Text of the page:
Image Credit: David Wilensky, J: the Jewish News of Northern California
Yes. I know it’s Wednesday. But what is time anymore? Today, I Monday-morning-quarterback my performance during my Judaism Unbound podcast interview. This is super meta for a Karaite. It’s like my gemara on the mishna that was the podcast.
Before I get started – HUGE shout out to Judaism Unbound for surpassing a million downloads recently!
A group of Karaites praying at a memorial service for a departed loved one.
Recently someone asked me to start posting about the modern Karaite Jewish experience again. You see, the Karaite Jewish experience was the crux of my blog in its early days. For many reasons, I’ve moved away from this – in favor of commenting on news, historical events, and highlighting where Karaite views are different from our Rabbanite brethren or have evolved over time.
But the modern Karaite Jewish struggle is real; and I am here to give a voice to that struggle. So here is a smattering of the things that people have said to my face in the past few months (and a proposed response, in case anyone says the same to you). I should note that most of the time, these comments are not made out of malice. But nonetheless, they sting.
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A few weeks ago, I had breakfast with someone who was planning to start Rabbinical school at the Jewish Theological Seminary. After the meeting, he emailed me about a book called A Delightful Compendium of Consolation by Rabbi Burton Visotzky, who teaches at JTS.
A Delightful Compendium is historical fiction and traces the lives of a Karaite Jewish family as they navigate through the Middle Ages. The family members struggle to hold onto their Karaite identity as a minority in the Jewish world.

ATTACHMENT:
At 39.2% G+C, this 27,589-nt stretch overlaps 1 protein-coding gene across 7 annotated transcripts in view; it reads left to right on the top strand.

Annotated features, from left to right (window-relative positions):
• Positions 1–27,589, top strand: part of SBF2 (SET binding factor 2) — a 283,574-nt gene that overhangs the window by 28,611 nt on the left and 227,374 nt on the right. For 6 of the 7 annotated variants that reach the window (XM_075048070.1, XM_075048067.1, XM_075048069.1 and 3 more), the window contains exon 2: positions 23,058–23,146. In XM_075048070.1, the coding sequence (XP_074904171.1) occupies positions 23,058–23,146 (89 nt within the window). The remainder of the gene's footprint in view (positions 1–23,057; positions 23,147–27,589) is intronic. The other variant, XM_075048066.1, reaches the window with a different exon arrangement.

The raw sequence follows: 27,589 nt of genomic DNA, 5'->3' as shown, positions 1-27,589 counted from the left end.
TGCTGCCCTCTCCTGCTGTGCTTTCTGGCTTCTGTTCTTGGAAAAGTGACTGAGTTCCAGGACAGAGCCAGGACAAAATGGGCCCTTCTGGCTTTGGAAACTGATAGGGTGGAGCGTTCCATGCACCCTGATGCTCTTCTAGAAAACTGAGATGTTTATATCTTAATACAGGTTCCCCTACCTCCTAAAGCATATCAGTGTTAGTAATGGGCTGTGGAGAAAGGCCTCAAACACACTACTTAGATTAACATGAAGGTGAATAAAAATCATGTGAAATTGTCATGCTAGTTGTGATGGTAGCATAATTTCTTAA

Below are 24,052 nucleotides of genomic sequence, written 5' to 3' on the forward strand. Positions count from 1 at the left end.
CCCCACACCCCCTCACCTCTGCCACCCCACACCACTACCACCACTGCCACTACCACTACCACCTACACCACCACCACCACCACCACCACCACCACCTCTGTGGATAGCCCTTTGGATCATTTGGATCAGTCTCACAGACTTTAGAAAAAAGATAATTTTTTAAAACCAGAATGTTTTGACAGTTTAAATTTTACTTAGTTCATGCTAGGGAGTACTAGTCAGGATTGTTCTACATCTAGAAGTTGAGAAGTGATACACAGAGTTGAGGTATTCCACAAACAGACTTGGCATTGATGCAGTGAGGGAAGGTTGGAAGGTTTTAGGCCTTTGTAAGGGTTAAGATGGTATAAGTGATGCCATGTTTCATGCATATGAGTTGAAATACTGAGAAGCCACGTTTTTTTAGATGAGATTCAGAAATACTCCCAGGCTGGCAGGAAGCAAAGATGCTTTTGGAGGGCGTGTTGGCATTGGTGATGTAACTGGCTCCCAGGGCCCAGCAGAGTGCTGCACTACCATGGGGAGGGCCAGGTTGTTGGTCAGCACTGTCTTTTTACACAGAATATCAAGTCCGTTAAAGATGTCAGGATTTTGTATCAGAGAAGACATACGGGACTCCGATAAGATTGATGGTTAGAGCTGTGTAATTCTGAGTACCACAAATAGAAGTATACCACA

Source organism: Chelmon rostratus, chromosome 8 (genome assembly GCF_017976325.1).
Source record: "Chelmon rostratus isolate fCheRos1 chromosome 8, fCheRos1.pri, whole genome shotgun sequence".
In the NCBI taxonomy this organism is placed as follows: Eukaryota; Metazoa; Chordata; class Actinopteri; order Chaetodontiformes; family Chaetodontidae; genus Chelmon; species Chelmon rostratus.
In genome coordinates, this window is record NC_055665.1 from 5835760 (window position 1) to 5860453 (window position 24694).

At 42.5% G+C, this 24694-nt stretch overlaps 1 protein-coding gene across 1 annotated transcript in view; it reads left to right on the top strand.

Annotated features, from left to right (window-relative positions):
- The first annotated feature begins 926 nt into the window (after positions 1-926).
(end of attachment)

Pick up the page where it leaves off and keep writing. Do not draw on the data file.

Today, I am excited to catch up with Rabbi Visotzky about his book, A Delightful Compendium.
A Karaite Shochet’s First Meal: Goat Pizza.
(Photo Courtesy of T. Wheeler.)
By now, we all know that Karaites and Rabbanites have different traditions regarding kashrut (e.g., milk and meat and alyah). But the historical Karaite practice of slaughter (Hebrew: shechita) is also different from the Rabbinic practice.
Today, I catch up with Travis Wheeler, a Karaite schochet, and Eli Shmuel, a young Israeli Karaite, about the Karaite halakhic tradition regarding slaughter. Continue reading
On October 24, 2013, a group of 5-7th graders from a conservative synagogue visited Congregation B’nai Israel, the home of the Karaite Jews of America. This was my first presentation on Karaite Judaism in over a year. I was a bit rusty but it was good to get back in the saddle – even if my shirt collar was not behaving.
We recorded the presentation and it appears after the jump. Feel free to drop your comments below and let me know if there are things you’d want to see me incorporate into future presentations.
As discussed yesterday, one implication of the different perspectives of Karaites and Rabbanites is that Karaites never understood God to have commanded the separation of milk and meat as practiced by most observant Jews today. This topic is addressed in the below Karaite fact card, which derives its name from the famous Jimmy Buffett song, Cheeseburgers in Paradise.